An umbilical cord blood or bone marrow transplant (also called a BMT) can be used to treat patients who have life-threatening blood cancers and metabolic or immune system disorders. A cord blood or bone marrow transplant replaces diseased cells with healthy blood-forming cells so that patients can live longer, healthier lives.
The healthy blood-forming cells for a transplant can come from the marrow of a donor or umbilical cord blood that is collected after a baby is born. The blood-forming cells from cord blood have unique qualities that can help some patients who would otherwise be unable to have a potentially life-saving transplant.
The National Cord Blood Inventory (NCBI) is part of the Stem Cell Therapeutic and Research Act of 2005, Public Law 109-129 (Stem Cell Act 2005) and the Stem Cell Therapeutic and Research Reauthorization Act of 2010, Public Law 111-264 (Stem Cell Act 2010) and Reauthorization Act of 2015, Public Law 114-104 (Stem Cell Act 2015). Stem Cell Acts 2010 and 2015 amend the previous law by specifying that at least 150,000 new units of high-quality cord blood will be collected and made available for public use. These cord blood units must meet specific criteria and will be available through the C.W. Bill Young Cell Transplantation Program (Program) to treat patients who need a transplant.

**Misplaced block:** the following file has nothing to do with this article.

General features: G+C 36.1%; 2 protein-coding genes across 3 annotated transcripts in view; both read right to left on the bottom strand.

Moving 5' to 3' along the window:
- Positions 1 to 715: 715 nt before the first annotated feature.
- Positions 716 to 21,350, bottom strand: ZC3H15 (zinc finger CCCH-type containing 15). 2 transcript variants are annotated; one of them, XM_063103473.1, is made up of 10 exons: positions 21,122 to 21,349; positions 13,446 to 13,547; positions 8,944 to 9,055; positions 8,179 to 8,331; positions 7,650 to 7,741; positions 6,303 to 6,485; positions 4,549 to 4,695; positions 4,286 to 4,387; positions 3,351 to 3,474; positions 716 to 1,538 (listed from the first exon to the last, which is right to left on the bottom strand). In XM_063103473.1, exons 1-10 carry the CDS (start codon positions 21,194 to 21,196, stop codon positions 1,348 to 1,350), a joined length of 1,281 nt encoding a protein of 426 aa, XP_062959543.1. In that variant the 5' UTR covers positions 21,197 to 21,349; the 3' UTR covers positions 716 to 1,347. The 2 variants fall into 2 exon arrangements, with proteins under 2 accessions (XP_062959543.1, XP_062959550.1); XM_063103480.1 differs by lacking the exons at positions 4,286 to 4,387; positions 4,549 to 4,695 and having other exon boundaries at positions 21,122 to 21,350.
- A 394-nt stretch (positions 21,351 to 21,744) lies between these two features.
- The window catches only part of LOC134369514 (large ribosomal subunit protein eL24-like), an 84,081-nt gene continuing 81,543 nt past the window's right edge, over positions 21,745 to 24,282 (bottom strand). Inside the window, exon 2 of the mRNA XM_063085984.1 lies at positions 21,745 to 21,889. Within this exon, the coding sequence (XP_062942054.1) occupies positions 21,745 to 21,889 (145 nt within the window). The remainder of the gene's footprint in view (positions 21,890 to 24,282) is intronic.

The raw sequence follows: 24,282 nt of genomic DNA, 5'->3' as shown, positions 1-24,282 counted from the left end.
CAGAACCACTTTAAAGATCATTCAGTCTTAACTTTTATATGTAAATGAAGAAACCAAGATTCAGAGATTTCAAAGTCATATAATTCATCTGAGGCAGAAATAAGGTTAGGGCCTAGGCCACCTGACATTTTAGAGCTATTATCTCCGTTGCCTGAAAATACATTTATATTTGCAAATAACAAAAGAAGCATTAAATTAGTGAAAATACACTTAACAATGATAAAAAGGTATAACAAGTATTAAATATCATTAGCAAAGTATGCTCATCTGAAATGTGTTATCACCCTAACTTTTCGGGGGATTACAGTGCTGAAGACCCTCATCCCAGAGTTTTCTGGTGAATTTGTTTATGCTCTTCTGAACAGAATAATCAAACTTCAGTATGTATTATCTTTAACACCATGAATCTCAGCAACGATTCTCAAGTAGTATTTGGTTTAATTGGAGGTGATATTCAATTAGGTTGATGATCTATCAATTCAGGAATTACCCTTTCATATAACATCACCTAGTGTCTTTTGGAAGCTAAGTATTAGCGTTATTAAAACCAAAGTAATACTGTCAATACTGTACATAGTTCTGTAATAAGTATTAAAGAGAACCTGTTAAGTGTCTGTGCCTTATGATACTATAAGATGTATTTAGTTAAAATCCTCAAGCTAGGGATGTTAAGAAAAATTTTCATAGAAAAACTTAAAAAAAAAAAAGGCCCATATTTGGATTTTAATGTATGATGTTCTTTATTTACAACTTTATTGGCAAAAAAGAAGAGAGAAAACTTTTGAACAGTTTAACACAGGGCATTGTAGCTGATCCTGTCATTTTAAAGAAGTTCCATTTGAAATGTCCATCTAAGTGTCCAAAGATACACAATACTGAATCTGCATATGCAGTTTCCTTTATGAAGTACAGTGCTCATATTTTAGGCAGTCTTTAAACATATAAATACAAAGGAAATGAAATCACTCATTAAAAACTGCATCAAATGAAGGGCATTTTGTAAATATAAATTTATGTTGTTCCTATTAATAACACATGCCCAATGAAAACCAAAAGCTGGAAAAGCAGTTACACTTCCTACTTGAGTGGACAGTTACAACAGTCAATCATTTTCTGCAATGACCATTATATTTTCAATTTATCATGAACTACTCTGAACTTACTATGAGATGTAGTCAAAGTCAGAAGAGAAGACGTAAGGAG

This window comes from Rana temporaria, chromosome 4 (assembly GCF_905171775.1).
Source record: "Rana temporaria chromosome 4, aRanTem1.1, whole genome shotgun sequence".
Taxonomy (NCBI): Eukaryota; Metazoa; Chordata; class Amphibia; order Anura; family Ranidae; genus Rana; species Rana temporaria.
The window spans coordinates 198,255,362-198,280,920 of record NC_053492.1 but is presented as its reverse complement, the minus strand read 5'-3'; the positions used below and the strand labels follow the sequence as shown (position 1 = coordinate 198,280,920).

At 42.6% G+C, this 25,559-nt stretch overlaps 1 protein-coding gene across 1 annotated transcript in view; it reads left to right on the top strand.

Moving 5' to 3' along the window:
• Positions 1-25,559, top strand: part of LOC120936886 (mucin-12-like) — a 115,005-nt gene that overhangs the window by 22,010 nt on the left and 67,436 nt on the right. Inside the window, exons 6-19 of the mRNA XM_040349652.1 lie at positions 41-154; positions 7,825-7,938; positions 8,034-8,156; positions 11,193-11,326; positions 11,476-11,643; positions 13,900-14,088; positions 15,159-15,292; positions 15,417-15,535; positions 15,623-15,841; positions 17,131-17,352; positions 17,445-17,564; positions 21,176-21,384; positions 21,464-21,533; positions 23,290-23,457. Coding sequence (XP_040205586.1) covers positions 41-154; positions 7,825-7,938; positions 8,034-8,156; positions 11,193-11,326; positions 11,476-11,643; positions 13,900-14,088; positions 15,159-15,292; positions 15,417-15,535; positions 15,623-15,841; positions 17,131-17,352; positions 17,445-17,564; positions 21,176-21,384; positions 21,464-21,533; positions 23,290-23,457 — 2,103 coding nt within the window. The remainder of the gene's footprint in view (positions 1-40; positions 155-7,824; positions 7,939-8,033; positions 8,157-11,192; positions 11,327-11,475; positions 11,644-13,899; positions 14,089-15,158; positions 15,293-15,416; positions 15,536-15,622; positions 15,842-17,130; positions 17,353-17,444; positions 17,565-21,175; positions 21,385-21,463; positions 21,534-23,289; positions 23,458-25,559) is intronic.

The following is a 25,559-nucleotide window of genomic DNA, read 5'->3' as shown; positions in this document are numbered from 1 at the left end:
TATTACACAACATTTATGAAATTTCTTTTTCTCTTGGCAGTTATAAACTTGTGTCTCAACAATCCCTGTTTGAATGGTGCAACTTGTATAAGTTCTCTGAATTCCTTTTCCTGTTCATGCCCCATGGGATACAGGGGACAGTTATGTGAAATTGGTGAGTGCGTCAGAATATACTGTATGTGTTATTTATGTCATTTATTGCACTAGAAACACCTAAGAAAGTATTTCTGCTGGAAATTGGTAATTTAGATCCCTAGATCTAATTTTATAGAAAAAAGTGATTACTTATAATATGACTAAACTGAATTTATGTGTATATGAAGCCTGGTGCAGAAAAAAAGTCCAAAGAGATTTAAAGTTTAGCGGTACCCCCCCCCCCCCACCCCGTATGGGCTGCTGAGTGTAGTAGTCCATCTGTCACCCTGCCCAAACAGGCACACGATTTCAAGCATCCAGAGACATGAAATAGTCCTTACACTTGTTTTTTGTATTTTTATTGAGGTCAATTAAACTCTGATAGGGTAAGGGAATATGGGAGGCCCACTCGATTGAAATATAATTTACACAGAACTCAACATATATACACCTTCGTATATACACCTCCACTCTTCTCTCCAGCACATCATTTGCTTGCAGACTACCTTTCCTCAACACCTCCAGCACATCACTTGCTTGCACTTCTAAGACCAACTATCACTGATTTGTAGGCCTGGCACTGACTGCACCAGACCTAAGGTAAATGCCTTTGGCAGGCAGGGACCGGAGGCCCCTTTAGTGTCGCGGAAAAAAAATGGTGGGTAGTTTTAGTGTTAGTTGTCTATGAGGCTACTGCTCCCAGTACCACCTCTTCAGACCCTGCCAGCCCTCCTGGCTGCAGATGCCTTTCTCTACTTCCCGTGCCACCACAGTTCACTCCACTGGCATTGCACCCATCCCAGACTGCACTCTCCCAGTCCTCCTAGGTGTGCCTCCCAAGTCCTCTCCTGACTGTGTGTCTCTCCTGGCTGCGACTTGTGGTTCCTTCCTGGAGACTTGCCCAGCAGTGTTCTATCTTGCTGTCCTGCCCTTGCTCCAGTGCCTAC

Some cord blood units collected by the contractors may be available for research studies. These research studies are intended to help improve patient outcomes.
The following organizations, listed alphabetically, have been awarded contracts for the NCBI: